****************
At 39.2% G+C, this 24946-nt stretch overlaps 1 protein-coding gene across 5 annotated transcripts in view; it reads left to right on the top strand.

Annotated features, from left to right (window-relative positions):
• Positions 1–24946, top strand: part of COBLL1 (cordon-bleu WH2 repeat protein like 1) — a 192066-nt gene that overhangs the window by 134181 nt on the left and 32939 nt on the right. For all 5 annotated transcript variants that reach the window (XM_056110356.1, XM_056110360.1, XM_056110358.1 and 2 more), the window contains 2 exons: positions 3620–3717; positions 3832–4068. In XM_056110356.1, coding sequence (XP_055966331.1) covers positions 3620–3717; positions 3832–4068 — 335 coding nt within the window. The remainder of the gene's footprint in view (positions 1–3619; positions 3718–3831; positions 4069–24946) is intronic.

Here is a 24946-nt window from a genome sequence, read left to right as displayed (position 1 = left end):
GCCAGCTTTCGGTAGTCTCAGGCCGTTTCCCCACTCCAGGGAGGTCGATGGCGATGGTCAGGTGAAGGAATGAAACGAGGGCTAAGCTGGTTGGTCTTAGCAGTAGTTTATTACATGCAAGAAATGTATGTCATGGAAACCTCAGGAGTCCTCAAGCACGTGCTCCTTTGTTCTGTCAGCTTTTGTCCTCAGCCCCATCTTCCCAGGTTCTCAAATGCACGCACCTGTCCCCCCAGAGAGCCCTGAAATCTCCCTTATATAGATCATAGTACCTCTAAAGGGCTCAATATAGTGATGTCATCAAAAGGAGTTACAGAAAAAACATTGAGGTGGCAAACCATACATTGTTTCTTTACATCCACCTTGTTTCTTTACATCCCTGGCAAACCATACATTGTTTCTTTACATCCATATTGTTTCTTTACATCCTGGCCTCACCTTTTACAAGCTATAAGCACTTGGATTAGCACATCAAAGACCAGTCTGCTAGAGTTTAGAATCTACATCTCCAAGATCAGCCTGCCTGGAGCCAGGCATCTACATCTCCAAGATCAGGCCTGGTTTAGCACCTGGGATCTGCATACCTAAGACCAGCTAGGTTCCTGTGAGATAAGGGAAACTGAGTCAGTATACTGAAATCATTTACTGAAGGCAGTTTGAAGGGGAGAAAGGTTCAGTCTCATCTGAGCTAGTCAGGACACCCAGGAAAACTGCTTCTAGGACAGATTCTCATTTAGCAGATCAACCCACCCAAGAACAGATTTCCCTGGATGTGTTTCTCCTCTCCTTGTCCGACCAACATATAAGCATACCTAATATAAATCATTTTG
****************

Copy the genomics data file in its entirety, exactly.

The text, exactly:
At 39.2% G+C, this 24946-nt stretch overlaps 1 protein-coding gene across 5 annotated transcripts in view; it reads left to right on the top strand.

Annotated features, from left to right (window-relative positions):
• Positions 1–24946, top strand: part of COBLL1 (cordon-bleu WH2 repeat protein like 1) — a 192066-nt gene that overhangs the window by 134181 nt on the left and 32939 nt on the right. For all 5 annotated transcript variants that reach the window (XM_056110356.1, XM_056110360.1, XM_056110358.1 and 2 more), the window contains 2 exons: positions 3620–3717; positions 3832–4068. In XM_056110356.1, coding sequence (XP_055966331.1) covers positions 3620–3717; positions 3832–4068 — 335 coding nt within the window. The remainder of the gene's footprint in view (positions 1–3619; positions 3718–3831; positions 4069–24946) is intronic.

Here is a 24946-nt window from a genome sequence, read left to right as displayed (position 1 = left end):
GCCAGCTTTCGGTAGTCTCAGGCCGTTTCCCCACTCCAGGGAGGTCGATGGCGATGGTCAGGTGAAGGAATGAAACGAGGGCTAAGCTGGTTGGTCTTAGCAGTAGTTTATTACATGCAAGAAATGTATGTCATGGAAACCTCAGGAGTCCTCAAGCACGTGCTCCTTTGTTCTGTCAGCTTTTGTCCTCAGCCCCATCTTCCCAGGTTCTCAAATGCACGCACCTGTCCCCCCAGAGAGCCCTGAAATCTCCCTTATATAGATCATAGTACCTCTAAAGGGCTCAATATAGTGATGTCATCAAAAGGAGTTACAGAAAAAACATTGAGGTGGCAAACCATACATTGTTTCTTTACATCCACCTTGTTTCTTTACATCCCTGGCAAACCATACATTGTTTCTTTACATCCATATTGTTTCTTTACATCCTGGCCTCACCTTTTACAAGCTATAAGCACTTGGATTAGCACATCAAAGACCAGTCTGCTAGAGTTTAGAATCTACATCTCCAAGATCAGCCTGCCTGGAGCCAGGCATCTACATCTCCAAGATCAGGCCTGGTTTAGCACCTGGGATCTGCATACCTAAGACCAGCTAGGTTCCTGTGAGATAAGGGAAACTGAGTCAGTATACTGAAATCATTTACTGAAGGCAGTTTGAAGGGGAGAAAGGTTCAGTCTCATCTGAGCTAGTCAGGACACCCAGGAAAACTGCTTCTAGGACAGATTCTCATTTAGCAGATCAACCCACCCAAGAACAGATTTCCCTGGATGTGTTTCTCCTCTCCTTGTCCGACCAACATATAAGCATACCTAATATAAATCATTTTG